The Internet: Stupid As You Wanna Be

Since the day when a 300 baud modem connected to the world wide web instead of Gopher, the question has been posed whether the internet makes people stupider. And at Techdirt, Karl Bode asks it yet again.

Google is making us stupid. Smartphones have ruined the art of conversation. Video games make you violent. There’s simply no limitation to the number of people quick to assume that technology is to blame for long-standing human foibles despite generations of historical evidence to the contrary. There is, however, usually a very sharp limit to the science actually supporting these positions. At the forefront of this yeah I bet that’s probably true movement has long sat Susan Greenfield, whose expertise in the field of “justify-my-Luddite-beliefs-at-all-costs” has gained endless media attention. 

Nice, Karl. Make fun of Baroness Susan Greenfield (hi, cousin Susan) for being a Luddite. Only kidding. The closest my branch of the Greenfield family ever came to peerage was cleaning their floors. But I digress.

Of course, Karl is right, that the internet doesn’t make anybody anything. It’s merely the tool by which we are handed the opportunity to make ourselves stupider.  As with all tools, it can be used for good or evil, and the internet-gods have left the choice in the mouse in our hands.

But what the internet has accomplished is to make it hugely difficult to differentiate between sound information and, well, stupid, maybe even batshit crazy, information.  Many people seeking knowledge take to the Googles to find information upon which they can rely as being factual, thoughtful and accurate.

And the Googles works in a curious fashion, preferring sources of information that gain significant interest under the crowdsourcing belief that the marketplace of ideas will invariably favor the most reliable information available.

This notion comports with “common sense,” which is why it doesn’t always work out very well.  For example, one might look to find information with which to understand an aspect of the law, and the Googles will send the person to an article in the New York Times rather than, say, here. Because a journalist whose last beat was movies will certainly know all there is to know about law. What could possibly go wrong?

But let’s say the googler isn’t so naïve as to fall for a newspaper story, and instead seeks out scholars, because everyone knows that academics are very smart and possess an expertise that is worthy of credibility.  So someone searching for the First Amendment issues arising from, say, revenge porn legislation turns to, say, a law professor who has published a post directly on point in a credible news source.  Certainly, that couldn’t make one stupider, right?

The point is that the internet provides access to magnificent information and ideas, fulfilling to a large extent its promise of bringing the world into our computer.  It also brings the insanely wrong, mindlessly stupid along with it. But more problematic is that it brings the slightly wrong, basically credible as well.

It’s fairly easy to tell the stuff that’s totally off-the-wall. It’s not so easy to distinguish the stuff that’s just slightly wrong enough to make us feel as if we know what we want to know, but we don’t.  This is compounded by the slightly wrong being presented on large, credible soapboxes, or by people with perceived credibility.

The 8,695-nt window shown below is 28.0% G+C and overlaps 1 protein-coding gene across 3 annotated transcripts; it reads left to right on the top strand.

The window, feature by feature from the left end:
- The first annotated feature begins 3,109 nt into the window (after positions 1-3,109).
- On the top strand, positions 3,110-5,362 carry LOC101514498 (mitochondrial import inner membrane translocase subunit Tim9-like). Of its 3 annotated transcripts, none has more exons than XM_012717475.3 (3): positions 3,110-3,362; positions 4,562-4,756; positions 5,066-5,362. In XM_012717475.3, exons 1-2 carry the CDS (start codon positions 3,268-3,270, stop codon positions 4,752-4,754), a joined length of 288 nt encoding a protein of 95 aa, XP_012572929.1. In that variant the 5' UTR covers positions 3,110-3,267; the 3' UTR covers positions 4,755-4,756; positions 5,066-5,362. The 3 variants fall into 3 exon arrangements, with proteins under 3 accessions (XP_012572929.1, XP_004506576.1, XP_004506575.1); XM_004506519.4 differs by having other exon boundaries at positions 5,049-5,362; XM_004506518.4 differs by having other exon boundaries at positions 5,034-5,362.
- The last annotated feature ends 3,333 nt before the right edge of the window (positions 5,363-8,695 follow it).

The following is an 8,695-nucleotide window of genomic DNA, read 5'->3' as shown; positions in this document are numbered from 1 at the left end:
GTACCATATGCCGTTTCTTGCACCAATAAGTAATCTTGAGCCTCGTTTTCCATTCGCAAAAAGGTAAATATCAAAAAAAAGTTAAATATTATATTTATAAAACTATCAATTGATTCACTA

If we add confirmation bias into the mix, it’s a wonder anyone on the internet can think at all.

From the other side, the internet provides the mechanism by which everyone can be heard, or at least try to be heard, no matter how much or little they have to offer.  There is no IQ test for buying a keyboard, and the dumber people are, the stronger their certainty in the correctness of their views.

But it’s not just dumb people. Indeed, some of the smartest people around, people too intellectually developed to bother with the riff-raff, who circle their wagons so they only have to talk amongst themselves, and perpetuate the glaring gaps in their knowledge, not to mention their inherent radical myopia.

And all of this, the dopes, the intellectual elites, the insane, the self-proclaimed sane, the knowledgeable and the passionate, streams into our computers with equivalent speed.  It might be too much to say it’s a level playing field, but voices that would have never been heard before the internet at least have a decent chance of getting traction today.

Is there a solution to the morass of dubious data coming at us from every corner of the internet, so that the well-intended seeker of knowledge can find sources with attained credibility rather than ascribed or attributed credibility?  Beats me. In fact, there would likely be a holy war over which was which, since we’re all so locked into the belief that the information that confirms our previously held beliefs is the truth.

No, the internet does not make us stupider. It just allows us to be as stupid as we wanna be.  How this helps, however, isn’t entirely clear.  After all, the good Baroness has her following, giving her a huge soapbox from which to express her “justify-my-Luddite-beliefs-at-all-costs” opinions despite Karl’s ripping them to shreds.  Or maybe Karl’s wrong. Who knows anymore?

25 thoughts on “The Internet: Stupid As You Wanna Be

    1. Fubar

      Prepublication release of my forthcoming scholarly tome, “Effects of Economically Feasible High Speed Data Communication Networks on Population Distributions of Intelligence”. You can download it here in its entirety, for free:

      Innovation brings fears of mutation,
      From gestation through final cremation.
      “No clutch pedal?”, some blithered,
      “Left legs will be withered.”
      Damnation? No. Neither salvation!

      Each new medium brings a barrage
      of prognostication — Mirage
      that seems to be lucid
      ’til rubbed down to stupid.
      The medium is the massage!¹

      Notes:

      1. Stolen. Fair and square.

  1. James Young

    You give Google too much credit. Google uses “Personalized Search”, which feeds you results partially based on what you have clicked on in past search results. If you click on a lot of crazy, then you are going to get more crazy. Crazy confirmation bias.

  2. mb

    The internet doesn’t cause any of this, it just speeds up the process. An avowed socialist, confronted with a simple economic concept like comparative advantage, will always respond that the Tunisian olive merchant rebellion of 1782 somehow negates the entire concept. Just as they always have, since long before the internet. The simpler the issue, the more obscure and irrelevant the counterexamples they will offer. The problem I have with the internet is that most of it is not an open public forum, even though it looks like it is. Most of it is dependent on clicks for ad revenue, and free speech has lost in the marketplace of ideas. Anyone who isn’t sufficiently nice to the idiots (or just refuses to play their game) gets banned from the entire internet, like me.